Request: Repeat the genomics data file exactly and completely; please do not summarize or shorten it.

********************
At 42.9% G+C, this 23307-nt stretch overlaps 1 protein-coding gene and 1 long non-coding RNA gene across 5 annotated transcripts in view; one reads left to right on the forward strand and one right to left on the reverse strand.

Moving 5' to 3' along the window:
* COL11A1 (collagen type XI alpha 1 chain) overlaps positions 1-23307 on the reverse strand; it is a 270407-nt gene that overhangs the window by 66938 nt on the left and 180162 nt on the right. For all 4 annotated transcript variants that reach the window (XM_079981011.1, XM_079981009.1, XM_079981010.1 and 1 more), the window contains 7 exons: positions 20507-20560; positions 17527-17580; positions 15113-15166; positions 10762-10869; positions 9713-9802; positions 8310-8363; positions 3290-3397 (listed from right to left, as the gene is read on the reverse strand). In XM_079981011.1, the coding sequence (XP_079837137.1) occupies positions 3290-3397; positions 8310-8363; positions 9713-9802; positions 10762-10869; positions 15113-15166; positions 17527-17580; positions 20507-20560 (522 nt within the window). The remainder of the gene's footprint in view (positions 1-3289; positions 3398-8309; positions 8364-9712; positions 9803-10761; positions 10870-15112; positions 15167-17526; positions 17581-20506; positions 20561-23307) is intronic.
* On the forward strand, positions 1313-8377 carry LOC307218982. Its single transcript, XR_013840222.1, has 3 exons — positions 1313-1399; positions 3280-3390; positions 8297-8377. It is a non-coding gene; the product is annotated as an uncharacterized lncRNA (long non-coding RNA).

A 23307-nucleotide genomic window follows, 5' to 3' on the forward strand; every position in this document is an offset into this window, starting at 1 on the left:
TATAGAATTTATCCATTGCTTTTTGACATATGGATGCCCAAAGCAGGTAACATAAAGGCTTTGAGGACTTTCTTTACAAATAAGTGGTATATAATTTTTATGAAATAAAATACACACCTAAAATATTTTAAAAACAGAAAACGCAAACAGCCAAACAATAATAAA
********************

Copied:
At 42.9% G+C, this 23307-nt stretch overlaps 1 protein-coding gene and 1 long non-coding RNA gene across 5 annotated transcripts in view; one reads left to right on the forward strand and one right to left on the reverse strand.

Moving 5' to 3' along the window:
* COL11A1 (collagen type XI alpha 1 chain) overlaps positions 1-23307 on the reverse strand; it is a 270407-nt gene that overhangs the window by 66938 nt on the left and 180162 nt on the right. For all 4 annotated transcript variants that reach the window (XM_079981011.1, XM_079981009.1, XM_079981010.1 and 1 more), the window contains 7 exons: positions 20507-20560; positions 17527-17580; positions 15113-15166; positions 10762-10869; positions 9713-9802; positions 8310-8363; positions 3290-3397 (listed from right to left, as the gene is read on the reverse strand). In XM_079981011.1, the coding sequence (XP_079837137.1) occupies positions 3290-3397; positions 8310-8363; positions 9713-9802; positions 10762-10869; positions 15113-15166; positions 17527-17580; positions 20507-20560 (522 nt within the window). The remainder of the gene's footprint in view (positions 1-3289; positions 3398-8309; positions 8364-9712; positions 9803-10761; positions 10870-15112; positions 15167-17526; positions 17581-20506; positions 20561-23307) is intronic.
* On the forward strand, positions 1313-8377 carry LOC307218982. Its single transcript, XR_013840222.1, has 3 exons — positions 1313-1399; positions 3280-3390; positions 8297-8377. It is a non-coding gene; the product is annotated as an uncharacterized lncRNA (long non-coding RNA).

A 23307-nucleotide genomic window follows, 5' to 3' on the forward strand; every position in this document is an offset into this window, starting at 1 on the left:
TATAGAATTTATCCATTGCTTTTTGACATATGGATGCCCAAAGCAGGTAACATAAAGGCTTTGAGGACTTTCTTTACAAATAAGTGGTATATAATTTTTATGAAATAAAATACACACCTAAAATATTTTAAAAACAGAAAACGCAAACAGCCAAACAATAATAAA